Don’t waste estate agents’ time if you aren’t in a position to buy. Be honest with them and they’ll be more than happy to show you a few houses or let you know the market situation in their area.
Don’t rush into buying – the most important thing to remember is that it’s a large investment and making the wrong decision can be costly. Take your time and be sure that the property you’ve seen really is the one that suits you best, in as many ways as you can conceive. Ask yourself honest questions: Do you really want to be miles from the shops? Are you totally comfortable having no neighbours within easy reach? If the house is to be left unoccupied for long periods of time, does having a neighbour to keep an eye out for you outweigh the need for tranquillity? Remember, your priorities may change over time and moving quickly in France isn’t always possible.
If you’re buying property in France, maximise your spending power by familiarising yourself with the different contracts offered by currency exchange brokers, such as moneycorp. Whether you’re transferring money now or in a couple of years, the type of contract you put in place could mean a difference of thousands of pounds. From one-off currency transfers and ‘forward purchases’ to making regular monthly payments, there are many different types of contract to suit your needs, and help you get ahead in the currency exchange game.
Don’t get into debt to buy a French property or even expect to be able to let it out. Even in a popular tourist area, you may not be able to let your property for more than four to six weeks during high season. Buy a property you can comfortably afford without needing to take on a massive mortgage or rely on letting it out. Many British buyers in France have had to sell their French home because they bought something that they couldn’t afford but thought that they’d be able to rent it out to make up the shortfall.
You often need to move very quickly for the right property, so make sure you have your finances in place before starting your search. The banking climate has changed – even if you qualified for a second home loan a year ago, that might not be the case now. Be honest with your French property agent about your financial situation. Too many buyers say they are cash purchasers when they do actually require a mortgage or have a British house which still needs to be sold. This can cause problems later in the transaction, when a contract is prepared and the vendors suddenly find that their cash buyer is no such thing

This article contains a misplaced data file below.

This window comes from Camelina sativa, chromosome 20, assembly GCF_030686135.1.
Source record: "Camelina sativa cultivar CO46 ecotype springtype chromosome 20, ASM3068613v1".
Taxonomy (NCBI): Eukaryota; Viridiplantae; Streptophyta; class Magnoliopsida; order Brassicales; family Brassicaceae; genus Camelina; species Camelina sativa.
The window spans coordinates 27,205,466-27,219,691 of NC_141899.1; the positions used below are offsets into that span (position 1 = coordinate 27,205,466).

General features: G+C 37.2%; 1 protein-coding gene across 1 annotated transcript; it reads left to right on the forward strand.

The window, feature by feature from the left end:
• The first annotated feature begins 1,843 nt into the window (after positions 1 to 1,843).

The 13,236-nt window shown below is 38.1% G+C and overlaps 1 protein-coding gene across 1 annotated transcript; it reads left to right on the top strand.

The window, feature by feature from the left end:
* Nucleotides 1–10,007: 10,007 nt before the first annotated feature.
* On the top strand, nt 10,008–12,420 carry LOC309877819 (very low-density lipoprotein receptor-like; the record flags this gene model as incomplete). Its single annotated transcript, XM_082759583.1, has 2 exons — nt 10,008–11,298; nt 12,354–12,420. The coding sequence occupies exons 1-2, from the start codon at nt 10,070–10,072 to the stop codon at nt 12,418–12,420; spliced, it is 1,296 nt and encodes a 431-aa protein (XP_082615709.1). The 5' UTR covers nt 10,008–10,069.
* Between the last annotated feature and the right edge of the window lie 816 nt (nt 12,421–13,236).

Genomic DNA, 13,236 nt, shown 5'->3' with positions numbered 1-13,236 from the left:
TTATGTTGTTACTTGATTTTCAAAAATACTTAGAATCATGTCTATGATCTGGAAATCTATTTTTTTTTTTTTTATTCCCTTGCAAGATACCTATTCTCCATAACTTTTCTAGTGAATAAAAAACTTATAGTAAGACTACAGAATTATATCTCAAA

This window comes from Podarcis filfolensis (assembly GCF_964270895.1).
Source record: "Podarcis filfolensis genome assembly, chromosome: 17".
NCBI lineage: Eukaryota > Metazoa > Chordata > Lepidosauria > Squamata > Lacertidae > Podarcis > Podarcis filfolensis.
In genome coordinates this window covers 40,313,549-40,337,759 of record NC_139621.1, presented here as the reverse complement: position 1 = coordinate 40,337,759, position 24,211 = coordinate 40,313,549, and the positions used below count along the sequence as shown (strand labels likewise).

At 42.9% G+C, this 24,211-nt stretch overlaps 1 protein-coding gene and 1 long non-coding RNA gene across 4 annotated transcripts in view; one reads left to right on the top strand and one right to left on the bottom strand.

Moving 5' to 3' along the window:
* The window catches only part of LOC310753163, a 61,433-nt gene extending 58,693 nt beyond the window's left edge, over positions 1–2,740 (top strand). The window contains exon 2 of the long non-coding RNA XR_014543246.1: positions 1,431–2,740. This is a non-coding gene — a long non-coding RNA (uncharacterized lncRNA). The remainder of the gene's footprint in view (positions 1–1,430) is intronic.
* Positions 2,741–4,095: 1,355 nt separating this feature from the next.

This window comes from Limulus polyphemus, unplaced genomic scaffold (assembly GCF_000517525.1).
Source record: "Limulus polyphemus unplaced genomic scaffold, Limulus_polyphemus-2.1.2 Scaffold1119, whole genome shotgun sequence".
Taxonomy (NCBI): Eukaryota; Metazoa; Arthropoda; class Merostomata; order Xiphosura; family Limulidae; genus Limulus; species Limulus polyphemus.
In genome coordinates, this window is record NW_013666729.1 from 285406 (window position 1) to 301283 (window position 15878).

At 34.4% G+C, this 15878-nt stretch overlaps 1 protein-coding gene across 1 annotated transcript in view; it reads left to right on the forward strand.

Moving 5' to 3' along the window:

If you’re planning to complete your purchase using a French mortgage it’s a good idea to get ‘pre-approval’ from your lender. This ensures that you have the funds in place and serves as proof of your good standing and intentions to the vendor, which gives you a strong hand when negotiating. It also provides you with additional peace of mind and enables you to complete the property purchase quickly, to enjoy the glory of France sooner!
Avoid getting ‘gazumped’. You may think that you’ve got time to sort your finances out after your offer has been accepted or that there’s no hurry to get the contacts signed. But beware: although it’s rare, gazumping can still happen. Remember that your offer isn’t official until the Compromis de Vente has been signed by both yourself and the vendor.
Notaires charge between 7% and 8% of the purchase price, and personal recommendations are a great way to find a trusted and reliable one. Notaires act for the French state and if you want your own legal representative you’re entitled to use one. You’re also allowed to do a pre-purchase survey on the property in question and the number of Royal Institute of Chartered Surveyors (RICS) qualified surveyors is increasing in France.
For further information or for help with your property search, please call our consultants on +44 (0)1225 463752 or email [email protected]. For more advice on every aspect of planning and buying your property in France, see our useful property guides.